The valley grasshopper is a rangeland species, inhabiting the sagebrush-grass and other semiarid associations of the west. Native host plants include springparsley, balsamroot, big sagebrush, and rabbitbrush. The valley grasshopper has found several introduced weeds to its liking: redstem filaree, flixweed, and downy brome. The increase in number of favorable food plants appears to be an important factor in outbreaks of the species due to better nutrition. Abandoned farmland, Conservation Reserve Program (CRP) land, and foothills of the California coastal and Sierra Nevada ranges are especially favorable sites for development of large populations.
The sizes attained by adults from one population to another are highly variable and are probably due to variations in environmental factors among habitats, such as temperature and quality and supply of food. Weights of adults collected in a drought-stricken habitat 12 miles south of Mountain Home, Idaho, and then caged and fed downy brome for 11 days averaged 365 mg for live males and 530 mg for live females (dry weight: males 110 mg, females 165 mg).
Direct observations and examination of crop contents have provided records of the valley grasshopper feeding on seven species of forbs, four shrubs, two grasses, one sedge, and one lichen. This list of food plants is undoubtedly incomplete.
To learn how the valley grasshopper attacks food plants, twigs of miniature rose (variety Meiponal) bearing leaves and blooms were transplanted 2 August 1991 in an abandoned field 12 miles south of Mountain Home, Idaho. Except for Russianthistle, the field contained only dry vegetation and ground litter. Shortly after being transplanted in the morning, the rose began to attract the adult grasshoppers. Some grasshoppers jumped onto the stem before making direct contact, while others kept crawling until making contact and then began to feed on lower leaves. In either case, individuals fed on the leaf edge beginning at the base or at the tip and often consumed the entire leaf before attacking another. A feeding grasshopper either stood on the ground or held onto the plant with the midlegs and hindlegs and used the front tarsi to hold the leaf and direct it to the mouthparts. Some grasshoppers cut through the petiole of leaves, which fell to the ground. Fallen leaves were eaten by grasshoppers still crawling on the ground. The grasshoppers also fed on the bracts and petals of flowers.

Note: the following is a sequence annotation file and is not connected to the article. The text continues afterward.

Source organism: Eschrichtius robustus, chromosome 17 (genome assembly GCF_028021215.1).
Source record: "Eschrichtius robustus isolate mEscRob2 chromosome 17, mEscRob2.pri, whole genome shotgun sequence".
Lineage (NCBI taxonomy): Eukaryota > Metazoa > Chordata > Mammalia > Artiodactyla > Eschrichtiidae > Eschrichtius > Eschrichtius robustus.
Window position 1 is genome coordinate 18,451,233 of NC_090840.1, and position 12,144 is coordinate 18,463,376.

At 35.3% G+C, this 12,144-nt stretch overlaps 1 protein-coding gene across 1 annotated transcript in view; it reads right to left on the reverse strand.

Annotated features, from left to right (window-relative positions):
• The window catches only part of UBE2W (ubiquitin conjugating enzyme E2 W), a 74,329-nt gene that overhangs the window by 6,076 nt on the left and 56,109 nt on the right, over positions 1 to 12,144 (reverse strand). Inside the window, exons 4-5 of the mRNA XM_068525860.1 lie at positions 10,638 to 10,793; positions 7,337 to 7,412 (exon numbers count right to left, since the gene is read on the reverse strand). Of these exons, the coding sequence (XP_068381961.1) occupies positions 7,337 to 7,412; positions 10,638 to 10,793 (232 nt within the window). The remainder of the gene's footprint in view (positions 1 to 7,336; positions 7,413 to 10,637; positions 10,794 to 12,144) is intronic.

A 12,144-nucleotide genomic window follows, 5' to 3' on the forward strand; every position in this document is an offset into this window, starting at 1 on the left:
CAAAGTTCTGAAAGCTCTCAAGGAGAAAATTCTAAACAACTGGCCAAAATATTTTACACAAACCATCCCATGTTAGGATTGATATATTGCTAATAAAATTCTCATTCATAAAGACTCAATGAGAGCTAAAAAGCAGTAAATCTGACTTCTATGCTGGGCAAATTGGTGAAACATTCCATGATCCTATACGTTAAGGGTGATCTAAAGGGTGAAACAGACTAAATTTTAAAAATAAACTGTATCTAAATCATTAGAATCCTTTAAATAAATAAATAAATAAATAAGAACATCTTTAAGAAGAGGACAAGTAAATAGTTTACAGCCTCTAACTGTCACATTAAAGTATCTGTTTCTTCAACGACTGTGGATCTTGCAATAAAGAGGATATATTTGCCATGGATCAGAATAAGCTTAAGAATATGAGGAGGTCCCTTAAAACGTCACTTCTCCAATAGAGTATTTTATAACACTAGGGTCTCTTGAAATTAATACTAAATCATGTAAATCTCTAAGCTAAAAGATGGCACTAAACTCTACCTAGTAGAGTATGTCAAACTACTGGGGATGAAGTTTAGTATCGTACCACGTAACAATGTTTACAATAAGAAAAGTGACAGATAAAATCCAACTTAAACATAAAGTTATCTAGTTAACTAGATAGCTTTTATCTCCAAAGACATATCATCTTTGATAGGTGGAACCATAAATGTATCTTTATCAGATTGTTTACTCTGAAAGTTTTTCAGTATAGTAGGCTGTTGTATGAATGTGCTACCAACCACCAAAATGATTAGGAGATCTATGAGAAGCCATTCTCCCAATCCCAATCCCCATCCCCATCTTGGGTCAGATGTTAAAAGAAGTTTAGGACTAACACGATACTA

Valley grasshoppers were also offered transplanted spearmint. They fed on this plant in essentially the same way as on rose. They were observed walking to the mint and beginning to feed on the edge of the leaf down to mid rib and beyond. They also climbed the plant and began to feed. Grasshoppers on the rose and mint assumed various orientations suited to their feeding on the edges of leaves. At times they fed on the centers of leaves by folding them.
Long-winged adults may disperse by flight. They are able to fly from deteriorating habitats into more favorable areas. Evidence for such flights comes from a drought-stricken habitat 12 miles south of Mountain Home, Idaho. On 24 June 1991 a dense population of young adults consisted of 54 percent macropterous and 46 percent brachypterous individuals. Sixteen days later the population had significantly decreased in density and consisted of only 18 percent macropterous and 82 percent brachypterous, indicating emigration out of the area by a majority of the long-winged adults.
Evasive flights of adults are straight, silent, and range from 4 to 8 feet in distance and 4 to 10 inches in height. On landing they face directly or diagonally away from the intruder. Brachypterous adults evade an intruder by jumping distances of 2 to 8 feet. The larger, stronger adults jump farther than the smaller ones.
In spite of its importance to integrated pest management of destructive populations, no special study of the dispersal and migration of the valley grasshopper has been made. We do not know the length nor height of flights, nor whether macropterous adults leave their original habitat individually, in groups, or en masse.
Valley grasshoppers with long tegmina also have long hindwings that are functional organs of flight. Adults with short tegmina have even shorter, nonfunctional hindwings.
The anterior edge of the pronotum has a narrow, conspicuously white to cream-colored band, giving this grasshopper the appearance of wearing a clergyman's collar.
The medial area of the hind femur is marked with fuscous chevrons separated by light tan lines. The proximal end of the inner medial area and the lower marginal area are colored orange. The hind tibiae are blue. The cercus of the male is broad basally with apex abruptly narrowed and fingerlike (Fig. 9).
Nymphs are identifiable by their color patterns, structures, and shape (Fig. 1-6).